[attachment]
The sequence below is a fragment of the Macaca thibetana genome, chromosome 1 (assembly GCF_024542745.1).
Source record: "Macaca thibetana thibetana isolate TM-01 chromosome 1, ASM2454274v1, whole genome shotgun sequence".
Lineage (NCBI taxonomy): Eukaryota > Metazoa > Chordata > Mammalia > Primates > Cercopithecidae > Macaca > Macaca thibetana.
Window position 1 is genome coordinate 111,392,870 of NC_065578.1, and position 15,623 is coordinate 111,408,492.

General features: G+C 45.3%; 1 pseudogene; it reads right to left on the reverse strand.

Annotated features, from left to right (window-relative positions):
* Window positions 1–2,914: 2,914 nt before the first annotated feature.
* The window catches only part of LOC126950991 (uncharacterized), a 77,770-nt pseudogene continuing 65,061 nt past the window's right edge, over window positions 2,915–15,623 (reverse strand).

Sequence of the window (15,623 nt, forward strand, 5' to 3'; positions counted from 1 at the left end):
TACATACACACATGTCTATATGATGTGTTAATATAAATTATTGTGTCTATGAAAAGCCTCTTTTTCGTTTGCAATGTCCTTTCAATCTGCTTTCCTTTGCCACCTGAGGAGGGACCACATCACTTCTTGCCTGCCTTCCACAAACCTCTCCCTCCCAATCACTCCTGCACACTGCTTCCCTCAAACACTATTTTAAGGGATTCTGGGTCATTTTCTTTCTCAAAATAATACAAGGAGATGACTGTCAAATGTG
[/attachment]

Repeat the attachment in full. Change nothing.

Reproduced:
The sequence below is a fragment of the Macaca thibetana genome, chromosome 1 (assembly GCF_024542745.1).
Source record: "Macaca thibetana thibetana isolate TM-01 chromosome 1, ASM2454274v1, whole genome shotgun sequence".
Lineage (NCBI taxonomy): Eukaryota > Metazoa > Chordata > Mammalia > Primates > Cercopithecidae > Macaca > Macaca thibetana.
Window position 1 is genome coordinate 111,392,870 of NC_065578.1, and position 15,623 is coordinate 111,408,492.

General features: G+C 45.3%; 1 pseudogene; it reads right to left on the reverse strand.

Annotated features, from left to right (window-relative positions):
* Window positions 1–2,914: 2,914 nt before the first annotated feature.
* The window catches only part of LOC126950991 (uncharacterized), a 77,770-nt pseudogene continuing 65,061 nt past the window's right edge, over window positions 2,915–15,623 (reverse strand).

Sequence of the window (15,623 nt, forward strand, 5' to 3'; positions counted from 1 at the left end):
TACATACACACATGTCTATATGATGTGTTAATATAAATTATTGTGTCTATGAAAAGCCTCTTTTTCGTTTGCAATGTCCTTTCAATCTGCTTTCCTTTGCCACCTGAGGAGGGACCACATCACTTCTTGCCTGCCTTCCACAAACCTCTCCCTCCCAATCACTCCTGCACACTGCTTCCCTCAAACACTATTTTAAGGGATTCTGGGTCATTTTCTTTCTCAAAATAATACAAGGAGATGACTGTCAAATGTG